Day two and tasting in the same order as Day one. Isliedh’s green and red apples are more overt with cool climate fragrance and vibrancy. There’s better integration, semillon showing some ripe orange citrus and providing more breadth on the finish, but overall still unevolved. For sauvignon lovers’ this would be a good day to enjoy Isliedh.

‘Class!’ is my emphatic reaction to Tokara. In the past 24 hours, herbs, spice and granadilla plus that lovely oak, has increased its personality. It’s still quite austere, but semillon adds weight and savoury persistence. Still one for sauvignon drinkers.

Vergelegen’s broader, more languid aromas now reveal a subtle note of blackcurrant, honey and beeswax. Overall, it remains vinous with good savoury length.

Things are happening to Isliedh by Day 3. Semillon is announced via engaging lemon, honey and a twist of naartje; there’s also a richer texture, the acid retreating, though still doing its required job. The day for semillon fanciers to enjoy.

Tokara hasn’t changed much, but we drank it with a dish of naartje-peel infused lentils, soy, stir fried cabbage, carrots tossed in orange zest & juice, all topped with pork strips. One of my strange made up dishes, but wine and food just clicked!

Vergelegen too is pretty stationery, but, as explained above, semillon is slow to evolve. The wine’s positive is its harmony, so it too could be enjoyed now, especially by semillon fanciers.

This is by no means a definitive argument for how and how long these wines will develop (a day equals no particular number of years but each should improve at least for 10 years), all anyway have a good track record as blends; Vergelegen since 2001, Isliedh (2005) and Tokara (2006). The latter two started life as barrel-fermented sauvignons.

Over those three days, I think my questions have been answered, ‘yes’, ‘yes’ and in most cases (covering myself here, but they are flagships so should become more complex) ‘yes’.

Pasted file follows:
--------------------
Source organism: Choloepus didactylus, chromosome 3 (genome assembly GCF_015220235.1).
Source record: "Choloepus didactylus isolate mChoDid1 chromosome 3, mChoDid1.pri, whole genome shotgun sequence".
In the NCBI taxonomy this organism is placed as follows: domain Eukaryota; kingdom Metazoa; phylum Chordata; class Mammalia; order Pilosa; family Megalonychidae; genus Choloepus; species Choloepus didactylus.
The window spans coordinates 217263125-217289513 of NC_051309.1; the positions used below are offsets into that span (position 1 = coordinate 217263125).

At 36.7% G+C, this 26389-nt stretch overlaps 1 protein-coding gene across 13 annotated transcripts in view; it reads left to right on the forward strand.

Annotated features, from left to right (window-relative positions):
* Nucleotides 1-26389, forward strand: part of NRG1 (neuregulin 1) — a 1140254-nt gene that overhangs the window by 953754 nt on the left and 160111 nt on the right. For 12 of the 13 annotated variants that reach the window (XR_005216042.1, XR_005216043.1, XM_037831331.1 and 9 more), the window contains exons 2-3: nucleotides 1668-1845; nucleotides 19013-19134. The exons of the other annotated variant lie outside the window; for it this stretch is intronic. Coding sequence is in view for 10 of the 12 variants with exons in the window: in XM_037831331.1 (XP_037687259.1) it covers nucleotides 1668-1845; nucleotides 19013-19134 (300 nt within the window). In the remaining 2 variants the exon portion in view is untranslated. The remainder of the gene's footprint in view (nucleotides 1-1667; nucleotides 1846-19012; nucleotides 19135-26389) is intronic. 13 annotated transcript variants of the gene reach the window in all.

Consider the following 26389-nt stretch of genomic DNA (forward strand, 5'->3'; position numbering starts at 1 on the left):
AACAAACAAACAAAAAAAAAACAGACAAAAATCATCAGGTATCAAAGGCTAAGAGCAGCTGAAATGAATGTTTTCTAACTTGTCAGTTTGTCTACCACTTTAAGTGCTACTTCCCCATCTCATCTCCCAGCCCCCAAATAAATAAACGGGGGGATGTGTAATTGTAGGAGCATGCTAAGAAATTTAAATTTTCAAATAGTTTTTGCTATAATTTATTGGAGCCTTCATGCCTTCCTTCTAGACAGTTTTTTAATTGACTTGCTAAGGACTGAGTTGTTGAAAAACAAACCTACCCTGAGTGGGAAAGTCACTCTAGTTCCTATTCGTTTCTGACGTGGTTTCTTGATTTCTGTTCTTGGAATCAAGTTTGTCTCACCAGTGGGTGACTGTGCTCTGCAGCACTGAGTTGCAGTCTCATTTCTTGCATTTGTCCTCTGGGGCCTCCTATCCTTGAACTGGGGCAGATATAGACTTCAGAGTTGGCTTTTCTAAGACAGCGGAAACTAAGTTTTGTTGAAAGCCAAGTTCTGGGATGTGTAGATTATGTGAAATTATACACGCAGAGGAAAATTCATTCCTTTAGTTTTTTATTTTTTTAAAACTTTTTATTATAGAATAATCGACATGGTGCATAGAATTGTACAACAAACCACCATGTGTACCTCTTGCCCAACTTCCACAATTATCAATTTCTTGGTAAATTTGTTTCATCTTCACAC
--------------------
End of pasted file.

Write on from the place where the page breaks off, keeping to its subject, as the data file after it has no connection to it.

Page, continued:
As a matter of interest Duncan Savage has made a varietal semillon, but no longer does. Andre van Rensburg still does when the vintage obliges and, to the best of my knowledge, Miles Mossop never has.

If I’ve answered whether it’s a jump from a varietal sauvignon blanc including some semillon to the pairing marketed as blends, only time will tell whether Shannon Vineyards’ future pairing is better for Downes’ experiments with varietal semillons.

Cape Point Vineyards Isliedh 2013
82% sauvignon blanc 18% semillon
95% barrel (50% new), 5% amphora, mix inoculated/spontaneous
10 months on gross lees with regular mixing
14% alc, 2 RS, 6.8 TA, 3.3 pH

Tokara Director’s Reserve 2013
71% sauvignon blanc 29% semillon
Barrel fermented 400 lt sauvignon 225 lt semillon 27% new, inoculated
9 months on lees with regular stirring
13.63% alc, 2.5 RS, 6.1 TA, 3.25 pH

Vergelegen GVB 2013
62% semillon 38% Schaapenberg sauvignon blanc
Barrel fermented 500 lt sauvignon, 25% new 225 lt semillon 50% new
10 months on lees
13.98% alc, 3.2 RS, 6.5 TA, 3.15 pH

3 thoughts on “A tale of three wines

      1. I tasted both the 2014 and 2008 in the last two months: the 2008 has plenty in the tank while it’s pure infanticide to broach the 2014 now.